Infibeam.com, an online retailer of books and other products in India, has introduced an e-book reader that it plans to combine with local content of interest to Indian users.
"Some of the books that sell in the West may not sell in India," said Vishal Mehta , CEO and founder of Infibeam, in a telephone interview on Thursday.
The Infibeam Pi, priced at 9,999 Indian rupees (US$215), supports a number of Indian languages, and Infibeam plans to offer content in these languages to Pi users, Mehta said.
The retailer also announced last week an e-book store which offers to the Indian market e-books from some foreign publishers, including HarperCollins, Penguin, Random House, and John Wiley and Sons. The books are downloadable in a number of e-book formats, such as EPUB and PDF, which are also supported by the Infibeam Pi e-reader.
The Pi has a 6-inch E Ink display, is close to 10 millimeters thick and weighs 180 grams, according to the company. The product, assembled by undisclosed manufacturers, has been customized to meet the specifications of Infibeam.
The device can store up to 500 standard e-books in its internal memory of 512MB, and also has an SD Card memory expansion slot that supports cards up to 4GB. The device currently has to be loaded from the PC, with a version for wireless download of content also planned, Mehta said.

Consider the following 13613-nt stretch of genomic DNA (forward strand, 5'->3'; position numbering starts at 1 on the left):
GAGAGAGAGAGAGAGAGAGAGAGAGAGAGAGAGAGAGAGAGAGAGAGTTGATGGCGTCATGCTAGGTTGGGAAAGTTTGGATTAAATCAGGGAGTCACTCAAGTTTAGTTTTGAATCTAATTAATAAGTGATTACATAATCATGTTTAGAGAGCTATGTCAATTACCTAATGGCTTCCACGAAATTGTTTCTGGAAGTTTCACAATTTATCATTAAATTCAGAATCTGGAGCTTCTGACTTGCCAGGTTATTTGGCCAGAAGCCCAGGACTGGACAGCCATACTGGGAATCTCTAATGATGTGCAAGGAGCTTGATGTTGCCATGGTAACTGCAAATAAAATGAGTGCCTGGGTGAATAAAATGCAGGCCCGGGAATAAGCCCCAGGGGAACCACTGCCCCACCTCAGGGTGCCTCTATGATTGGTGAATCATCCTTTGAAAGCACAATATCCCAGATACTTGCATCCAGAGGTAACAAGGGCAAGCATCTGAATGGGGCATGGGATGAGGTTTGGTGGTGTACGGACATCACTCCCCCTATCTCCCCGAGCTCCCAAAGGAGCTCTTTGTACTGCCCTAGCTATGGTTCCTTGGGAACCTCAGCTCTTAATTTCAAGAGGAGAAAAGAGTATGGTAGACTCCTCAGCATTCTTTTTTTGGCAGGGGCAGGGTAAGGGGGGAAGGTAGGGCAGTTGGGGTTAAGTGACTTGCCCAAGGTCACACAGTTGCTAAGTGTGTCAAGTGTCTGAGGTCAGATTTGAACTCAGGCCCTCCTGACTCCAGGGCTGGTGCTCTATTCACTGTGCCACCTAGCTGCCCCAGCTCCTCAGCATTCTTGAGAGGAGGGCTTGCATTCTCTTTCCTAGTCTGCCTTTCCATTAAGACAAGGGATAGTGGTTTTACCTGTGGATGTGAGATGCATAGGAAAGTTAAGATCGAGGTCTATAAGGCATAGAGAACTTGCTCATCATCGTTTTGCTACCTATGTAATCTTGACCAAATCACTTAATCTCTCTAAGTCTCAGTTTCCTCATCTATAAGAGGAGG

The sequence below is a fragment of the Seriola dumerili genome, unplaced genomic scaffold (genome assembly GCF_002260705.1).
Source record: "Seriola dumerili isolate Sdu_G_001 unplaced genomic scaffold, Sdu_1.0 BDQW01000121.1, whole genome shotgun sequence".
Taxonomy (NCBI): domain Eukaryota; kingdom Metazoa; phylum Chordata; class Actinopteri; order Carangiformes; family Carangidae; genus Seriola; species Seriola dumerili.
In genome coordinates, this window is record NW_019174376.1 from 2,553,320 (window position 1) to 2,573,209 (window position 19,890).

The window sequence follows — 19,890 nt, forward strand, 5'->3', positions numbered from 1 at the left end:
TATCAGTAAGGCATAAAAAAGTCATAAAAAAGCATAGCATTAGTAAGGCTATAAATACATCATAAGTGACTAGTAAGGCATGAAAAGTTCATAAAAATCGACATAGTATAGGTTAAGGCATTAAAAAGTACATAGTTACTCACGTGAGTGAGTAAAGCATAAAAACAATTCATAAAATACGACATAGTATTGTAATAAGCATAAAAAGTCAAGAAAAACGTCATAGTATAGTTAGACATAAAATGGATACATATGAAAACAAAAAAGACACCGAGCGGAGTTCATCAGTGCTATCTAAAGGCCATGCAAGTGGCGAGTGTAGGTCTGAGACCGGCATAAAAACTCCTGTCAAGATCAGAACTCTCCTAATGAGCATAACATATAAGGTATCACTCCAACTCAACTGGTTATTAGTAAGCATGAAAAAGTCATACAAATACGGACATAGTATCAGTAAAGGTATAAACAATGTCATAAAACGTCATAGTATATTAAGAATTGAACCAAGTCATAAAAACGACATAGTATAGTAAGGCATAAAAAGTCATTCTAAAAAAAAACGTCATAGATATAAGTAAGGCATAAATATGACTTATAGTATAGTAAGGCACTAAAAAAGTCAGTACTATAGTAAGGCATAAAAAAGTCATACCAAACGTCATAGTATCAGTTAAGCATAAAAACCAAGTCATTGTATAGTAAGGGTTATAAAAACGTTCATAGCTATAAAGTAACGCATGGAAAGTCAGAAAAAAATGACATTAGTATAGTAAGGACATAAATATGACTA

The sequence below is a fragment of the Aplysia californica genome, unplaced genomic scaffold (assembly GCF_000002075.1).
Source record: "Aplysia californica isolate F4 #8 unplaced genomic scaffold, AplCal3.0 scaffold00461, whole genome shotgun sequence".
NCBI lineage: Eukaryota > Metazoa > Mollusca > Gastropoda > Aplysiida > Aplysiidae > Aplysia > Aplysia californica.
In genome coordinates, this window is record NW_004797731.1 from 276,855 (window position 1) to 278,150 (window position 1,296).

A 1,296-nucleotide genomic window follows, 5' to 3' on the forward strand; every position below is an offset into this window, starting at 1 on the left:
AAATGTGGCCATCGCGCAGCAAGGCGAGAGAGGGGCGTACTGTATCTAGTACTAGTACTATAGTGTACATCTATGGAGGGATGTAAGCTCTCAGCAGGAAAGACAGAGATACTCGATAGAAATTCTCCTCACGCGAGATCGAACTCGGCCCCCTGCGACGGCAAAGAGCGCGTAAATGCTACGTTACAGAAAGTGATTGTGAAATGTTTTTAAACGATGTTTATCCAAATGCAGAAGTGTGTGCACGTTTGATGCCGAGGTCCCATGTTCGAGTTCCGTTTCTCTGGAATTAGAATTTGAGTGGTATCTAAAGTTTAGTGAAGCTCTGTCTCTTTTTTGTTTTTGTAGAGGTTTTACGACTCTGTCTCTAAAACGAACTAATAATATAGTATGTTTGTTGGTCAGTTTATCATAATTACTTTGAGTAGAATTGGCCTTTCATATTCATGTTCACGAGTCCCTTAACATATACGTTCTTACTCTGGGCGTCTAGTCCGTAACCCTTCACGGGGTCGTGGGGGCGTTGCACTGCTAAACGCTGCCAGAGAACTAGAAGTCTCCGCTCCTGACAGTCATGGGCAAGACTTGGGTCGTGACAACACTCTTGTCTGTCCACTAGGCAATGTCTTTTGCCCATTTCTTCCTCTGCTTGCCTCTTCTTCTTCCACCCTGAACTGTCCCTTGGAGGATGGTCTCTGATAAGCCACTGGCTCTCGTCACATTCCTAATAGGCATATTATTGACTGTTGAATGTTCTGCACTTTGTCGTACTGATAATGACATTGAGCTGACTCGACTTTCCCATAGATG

Users also have the option to upload their own content such as documents to Pi from their PC through a USB (Universal Serial Bus) cable.
Besides consumers, Infibeam is targeting a number of industry verticals such as law firms, and education that can use the Pi devices for disseminating content, Mehta said. Infibeam plans to manage the digital rights for this content which will be available on its online store, he added.
The company has started booking orders for the device at 999 rupees, with product shipment scheduled for Feb. 22.
Infibeam expects to sell "tens of thousands" of the device in the first year.
Analysts have warned that the Indian market is not yet ready for a specialized reading device. Users may prefer to pay the extra and buy a computer that can do a number of other tasks, Arpan Gupta , an analyst at research firm, IDC India, said earlier this month, while discussing the prospects of Amazon's Kindle in India.
Amazon's Kindle with a 6-inch display is priced at $259 in India, with handling and shipping charges and import duties extra.
Indians are still used to reading physical books and newspapers, rather than electronic editions, Gupta said. Online editions of newspapers are getting popular, but very slowly, he added.
Some of Infibeam's e-books are priced higher than the print editions, because of publishers' pricing strategies, Mehta said. Users may still buy the e-books for the convenience of downloading and reading a book when they want to, and the ability to store the book digitally. In the long-term, e-books will be cheaper than print books, Mehta said.